Fashioned for Fairness


by Camilla Ridley

Its International Women’s Day and this year the theme is “Women in Leadership. Achieving an equal future in a Covid-19 world” But with so many challenges and Covid setting women back, where does one begin? There is a really easy, positive way...


Our skilled Ridley seamstresses and stylists are a key part of our team and the collaborative process. Above all, they are the arbiters of the incredible quality of every garment, so it's vital they are looked after.

Things have definitely improved since the time of the suffragettes but statistics show that gender equality, especially in the workplace is still far from equal. Over 90% of all leadership positions are still held by men. The “Fortune 500” rankings include only 37 women (7%) and only 9% of UN member states have a female head of state or government, with just a quarter of parliamentary seats held worldwide by women. It's all pretty shocking, but far from surprising.

However, when you look more closely and factor in the Covid pandemic, perceptions on the severity of the situation start to change. In the UK 140,000 more women than men have been furloughed during the pandemic, especially mother’s and women from ethnic groups. In total of 2.32 million women are currently on furlough. "The fear is that, if the same approach is taken to redundancy decisions as has been taken to furlough, it is going to be women who bear the brunt of that as well" says Women of the World festival founder and chief executive, Jude Kelly. The Conservative MP Caroline Nokes, chairwoman of the women and equalities committee, says simply: “Recovery from the pandemic might well be the biggest challenge facing women since the Pankhursts took up the struggle to get women the vote well over 100 years ago.” 

This largely comes down to a persistent culture of bias. This Month’s Red magazine has a fascinating interview with author and former senior Vice President of Proctor and Gamble Gill Whitty-Collins. She points out that despite 50% of the recruits at entry level in most companies being female, a cultural bias still exists towards men, which increases significantly at leadership level. Here, the average gender ratio is around 80:20, with senior female managers still having to fit into a male centric culture rather than feeling naturally confident in themselves. So, it’s been fascinating to see how the pandemic has been handled, with strong and capable female leaders like New Zealand's Jacinda Arden and German Chancellor Angela Merkel impressing as role models. And I think we’ll all agree that the election of Kamala Harris as the USA’s first female Vice President is a huge leap forward from the misogynism of Donald Trump. I wonder how quickly the corporate world will take these examples on board?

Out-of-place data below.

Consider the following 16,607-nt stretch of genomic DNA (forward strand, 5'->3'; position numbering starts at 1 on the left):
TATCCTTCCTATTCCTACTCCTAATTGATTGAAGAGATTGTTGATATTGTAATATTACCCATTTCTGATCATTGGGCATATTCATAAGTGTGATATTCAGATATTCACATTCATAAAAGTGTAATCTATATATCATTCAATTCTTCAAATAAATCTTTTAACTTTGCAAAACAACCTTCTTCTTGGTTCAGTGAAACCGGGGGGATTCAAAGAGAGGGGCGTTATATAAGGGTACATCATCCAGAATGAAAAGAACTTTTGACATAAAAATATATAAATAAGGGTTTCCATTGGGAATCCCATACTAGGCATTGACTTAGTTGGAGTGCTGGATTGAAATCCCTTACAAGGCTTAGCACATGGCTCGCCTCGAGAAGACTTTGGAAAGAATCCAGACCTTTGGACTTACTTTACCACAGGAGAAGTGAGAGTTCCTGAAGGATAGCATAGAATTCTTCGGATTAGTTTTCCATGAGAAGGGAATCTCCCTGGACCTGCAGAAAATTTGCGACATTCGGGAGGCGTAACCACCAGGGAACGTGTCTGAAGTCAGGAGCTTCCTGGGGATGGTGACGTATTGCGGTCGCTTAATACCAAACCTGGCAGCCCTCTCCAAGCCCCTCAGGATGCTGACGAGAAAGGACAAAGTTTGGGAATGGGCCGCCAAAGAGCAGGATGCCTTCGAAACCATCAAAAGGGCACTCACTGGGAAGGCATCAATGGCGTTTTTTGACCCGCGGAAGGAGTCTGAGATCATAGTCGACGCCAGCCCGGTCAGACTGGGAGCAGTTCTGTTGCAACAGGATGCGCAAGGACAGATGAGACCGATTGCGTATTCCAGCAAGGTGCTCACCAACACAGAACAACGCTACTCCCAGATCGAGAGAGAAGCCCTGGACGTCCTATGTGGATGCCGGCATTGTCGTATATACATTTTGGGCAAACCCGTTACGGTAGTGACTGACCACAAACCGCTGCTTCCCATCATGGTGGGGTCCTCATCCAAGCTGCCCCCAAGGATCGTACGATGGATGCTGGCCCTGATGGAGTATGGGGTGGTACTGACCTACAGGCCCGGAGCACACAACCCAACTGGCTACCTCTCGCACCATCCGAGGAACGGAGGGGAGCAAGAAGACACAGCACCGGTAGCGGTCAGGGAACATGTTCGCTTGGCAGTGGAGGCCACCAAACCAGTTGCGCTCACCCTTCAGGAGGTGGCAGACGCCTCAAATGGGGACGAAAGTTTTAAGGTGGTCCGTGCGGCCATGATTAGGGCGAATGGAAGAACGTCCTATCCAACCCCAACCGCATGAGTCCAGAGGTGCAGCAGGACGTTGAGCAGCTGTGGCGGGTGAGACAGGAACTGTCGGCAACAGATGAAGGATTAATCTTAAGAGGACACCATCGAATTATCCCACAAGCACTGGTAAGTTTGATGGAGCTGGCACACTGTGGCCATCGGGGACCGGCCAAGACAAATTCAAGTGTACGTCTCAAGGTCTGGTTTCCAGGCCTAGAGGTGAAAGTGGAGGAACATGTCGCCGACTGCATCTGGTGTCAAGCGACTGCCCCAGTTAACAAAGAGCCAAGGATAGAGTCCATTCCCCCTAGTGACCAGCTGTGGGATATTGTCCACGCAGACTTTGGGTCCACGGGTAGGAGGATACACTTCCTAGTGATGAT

Even before Lockdown, our Ridley seamstresses have been able to work from home. In a time of pandemic, this has ensured they can stay safe while continuing to look after their families.  

Despite its reputation as a female-oriented industry, fashion doesn’t fare any better. A recent study by Glamour and McKinsey & Company highlighted that only 14 percent of major brands are run by a woman. And of the women who are working in UK fashion, an overwhelming majority are in the most exposed and poorly remunerated areas. 14% of the UK’s female workforce is employed in retail, an area hit by high profile closures, job losses, and digital disruption. Likewise, 80% of all UK garment workers are women, and according to analysis by the Office for National Statistics, jobs in garment factories have had among the highest rate of coronavirus deaths among working women in the UK. That’s before one takes recent examples like the Boohoo Leicester slave wage scandal into account. As women, we all have a responsibility to do what we can to positively change the current situation and examples like this.

While it's very easy to be paralysed by the enormity of the challenges now facing women in the UK and worldwide, one can make incredible strides by starting with the small things. For example, as consumers we can make the right ethical purchasing decisions, so the brands and labels we buy only employ the highest standards and strive for change. At Ridley, we’ve been incredibly grateful for the support we’ve received this last year, which has kept our skilled seamstresses busy, properly remunerated, and safely working from their homes during the pandemic. Many of them are single mothers who absolutely rely on the orders from our customers.

Then there’s the challenge of helping those women who suddenly find themselves unfairly unemployed, many who have dedicated lifetimes of service to their jobs. The UK charity Smartworks is doing incredible work here, helping to dress, coach and support women so they feel empowered, confident and ready to succeed. Amazingly 65% of the women that they help, get a job within a month. Given the backdrop of increasing unemployment among women, I’m sure you’ll agree this is a service that’s vital right now. We’re currently in discussion with Smartworks about how Ridley can help on a bigger scale but for this week we are donating a relevant piece of clothing from Ridley for every item bought. And as the iconic feminist Erica Jong says "shouldn’t every day be a women’s day not just one day a year?"


Find out more about Smartworks and the amazing things they do

Our luxurious new collection is available to purchase on-line and will be available in our London store as soon as restrictions are eased. Celebrate your individuality with a unique piece that's made to measure from your choice of any of our stunning new printed floral silks or cottons. Either visit us in store or call us to arrange a virtual fitting: 

Ridley London, 82 Church Road, Barnes, London SW13 0DQ T: 01730 823097

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